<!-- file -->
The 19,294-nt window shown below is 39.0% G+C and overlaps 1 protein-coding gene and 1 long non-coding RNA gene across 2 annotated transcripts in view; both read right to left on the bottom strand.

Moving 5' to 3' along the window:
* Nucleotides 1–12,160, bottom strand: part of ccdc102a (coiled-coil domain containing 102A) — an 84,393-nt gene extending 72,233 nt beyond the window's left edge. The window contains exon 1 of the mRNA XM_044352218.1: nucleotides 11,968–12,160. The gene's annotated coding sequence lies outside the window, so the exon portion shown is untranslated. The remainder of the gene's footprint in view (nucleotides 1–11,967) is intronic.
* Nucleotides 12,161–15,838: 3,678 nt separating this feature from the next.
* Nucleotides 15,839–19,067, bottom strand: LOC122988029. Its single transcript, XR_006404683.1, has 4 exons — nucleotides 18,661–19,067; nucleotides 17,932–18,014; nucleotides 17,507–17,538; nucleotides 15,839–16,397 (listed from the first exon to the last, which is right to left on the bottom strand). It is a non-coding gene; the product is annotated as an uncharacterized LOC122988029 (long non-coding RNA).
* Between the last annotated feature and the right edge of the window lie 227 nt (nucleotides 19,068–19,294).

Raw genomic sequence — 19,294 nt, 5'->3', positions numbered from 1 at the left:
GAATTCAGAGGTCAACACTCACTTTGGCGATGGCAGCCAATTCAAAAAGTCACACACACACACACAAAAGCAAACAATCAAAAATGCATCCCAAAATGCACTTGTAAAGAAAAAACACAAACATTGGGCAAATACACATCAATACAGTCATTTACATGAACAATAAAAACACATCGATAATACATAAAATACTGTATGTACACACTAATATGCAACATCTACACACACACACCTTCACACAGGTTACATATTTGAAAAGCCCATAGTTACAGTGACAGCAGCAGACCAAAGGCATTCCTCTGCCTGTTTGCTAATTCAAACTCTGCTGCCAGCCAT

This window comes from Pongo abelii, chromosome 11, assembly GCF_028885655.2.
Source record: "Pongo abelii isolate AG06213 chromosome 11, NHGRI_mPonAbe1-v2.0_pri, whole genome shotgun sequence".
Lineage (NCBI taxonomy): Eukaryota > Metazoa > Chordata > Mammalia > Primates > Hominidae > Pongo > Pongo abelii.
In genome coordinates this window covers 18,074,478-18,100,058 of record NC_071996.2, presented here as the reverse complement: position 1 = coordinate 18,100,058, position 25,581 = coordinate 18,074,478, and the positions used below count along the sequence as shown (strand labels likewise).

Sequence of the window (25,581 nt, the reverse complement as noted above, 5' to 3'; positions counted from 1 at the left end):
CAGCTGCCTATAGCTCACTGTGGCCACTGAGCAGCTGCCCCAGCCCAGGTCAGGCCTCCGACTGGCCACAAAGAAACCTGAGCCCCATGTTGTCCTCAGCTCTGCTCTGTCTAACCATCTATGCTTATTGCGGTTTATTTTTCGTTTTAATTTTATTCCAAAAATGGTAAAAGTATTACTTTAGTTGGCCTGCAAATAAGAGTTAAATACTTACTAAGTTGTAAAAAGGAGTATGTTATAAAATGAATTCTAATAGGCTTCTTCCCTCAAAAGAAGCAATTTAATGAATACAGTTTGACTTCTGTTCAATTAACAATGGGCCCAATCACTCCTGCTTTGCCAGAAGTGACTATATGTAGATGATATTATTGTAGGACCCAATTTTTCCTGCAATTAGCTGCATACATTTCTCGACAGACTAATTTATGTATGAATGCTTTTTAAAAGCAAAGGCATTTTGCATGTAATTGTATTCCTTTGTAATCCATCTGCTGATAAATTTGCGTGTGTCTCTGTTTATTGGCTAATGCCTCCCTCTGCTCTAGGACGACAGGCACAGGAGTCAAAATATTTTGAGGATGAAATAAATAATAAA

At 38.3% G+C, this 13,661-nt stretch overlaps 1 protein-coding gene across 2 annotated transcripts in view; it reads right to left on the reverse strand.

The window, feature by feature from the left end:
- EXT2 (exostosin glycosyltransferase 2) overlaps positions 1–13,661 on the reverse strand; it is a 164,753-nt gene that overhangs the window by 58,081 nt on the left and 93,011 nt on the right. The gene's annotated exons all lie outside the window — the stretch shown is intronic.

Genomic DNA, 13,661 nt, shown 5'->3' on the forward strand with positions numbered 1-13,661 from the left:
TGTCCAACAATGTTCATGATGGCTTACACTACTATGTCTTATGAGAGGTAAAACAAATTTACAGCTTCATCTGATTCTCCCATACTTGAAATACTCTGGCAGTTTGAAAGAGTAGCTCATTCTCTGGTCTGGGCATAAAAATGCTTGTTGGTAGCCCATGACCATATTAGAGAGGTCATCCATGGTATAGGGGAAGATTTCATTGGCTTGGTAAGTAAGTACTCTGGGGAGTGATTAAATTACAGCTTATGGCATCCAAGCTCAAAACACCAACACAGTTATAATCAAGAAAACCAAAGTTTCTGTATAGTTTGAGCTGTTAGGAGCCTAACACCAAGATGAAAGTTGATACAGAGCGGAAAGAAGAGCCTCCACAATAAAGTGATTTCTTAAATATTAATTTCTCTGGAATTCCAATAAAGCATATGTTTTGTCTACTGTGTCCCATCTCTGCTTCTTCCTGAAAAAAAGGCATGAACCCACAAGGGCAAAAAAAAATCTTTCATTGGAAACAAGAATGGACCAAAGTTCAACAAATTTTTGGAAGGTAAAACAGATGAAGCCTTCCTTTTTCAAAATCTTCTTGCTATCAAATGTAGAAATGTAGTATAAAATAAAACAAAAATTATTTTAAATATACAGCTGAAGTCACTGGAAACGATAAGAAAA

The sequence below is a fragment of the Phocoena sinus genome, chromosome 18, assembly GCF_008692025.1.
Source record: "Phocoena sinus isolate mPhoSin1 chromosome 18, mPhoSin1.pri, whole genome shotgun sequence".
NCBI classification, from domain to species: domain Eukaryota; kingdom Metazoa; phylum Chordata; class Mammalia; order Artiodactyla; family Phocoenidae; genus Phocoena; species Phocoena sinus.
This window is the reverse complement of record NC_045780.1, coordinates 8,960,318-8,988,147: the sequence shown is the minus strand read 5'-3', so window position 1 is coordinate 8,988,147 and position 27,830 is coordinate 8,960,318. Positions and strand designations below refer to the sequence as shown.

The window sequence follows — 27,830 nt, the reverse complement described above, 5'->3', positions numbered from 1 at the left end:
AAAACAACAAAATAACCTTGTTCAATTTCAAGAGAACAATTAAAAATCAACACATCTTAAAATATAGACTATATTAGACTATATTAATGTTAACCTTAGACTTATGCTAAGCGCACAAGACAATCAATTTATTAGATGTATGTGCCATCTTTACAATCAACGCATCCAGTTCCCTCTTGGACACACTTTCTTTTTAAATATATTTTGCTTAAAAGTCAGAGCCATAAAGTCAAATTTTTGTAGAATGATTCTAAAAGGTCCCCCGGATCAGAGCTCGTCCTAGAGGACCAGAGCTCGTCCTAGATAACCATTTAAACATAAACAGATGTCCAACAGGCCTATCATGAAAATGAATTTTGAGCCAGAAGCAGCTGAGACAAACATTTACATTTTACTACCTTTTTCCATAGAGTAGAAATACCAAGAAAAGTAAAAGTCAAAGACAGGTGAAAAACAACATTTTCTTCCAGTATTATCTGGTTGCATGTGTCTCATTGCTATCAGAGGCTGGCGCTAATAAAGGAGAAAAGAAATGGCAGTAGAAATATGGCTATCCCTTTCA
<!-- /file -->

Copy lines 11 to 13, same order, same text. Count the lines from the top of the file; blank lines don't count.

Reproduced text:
Lineage (NCBI taxonomy): Eukaryota > Metazoa > Chordata > Mammalia > Primates > Hominidae > Pongo > Pongo abelii.
In genome coordinates this window covers 18,074,478-18,100,058 of record NC_071996.2, presented here as the reverse complement: position 1 = coordinate 18,100,058, position 25,581 = coordinate 18,074,478, and the positions used below count along the sequence as shown (strand labels likewise).

Sequence of the window (25,581 nt, the reverse complement as noted above, 5' to 3'; positions counted from 1 at the left end):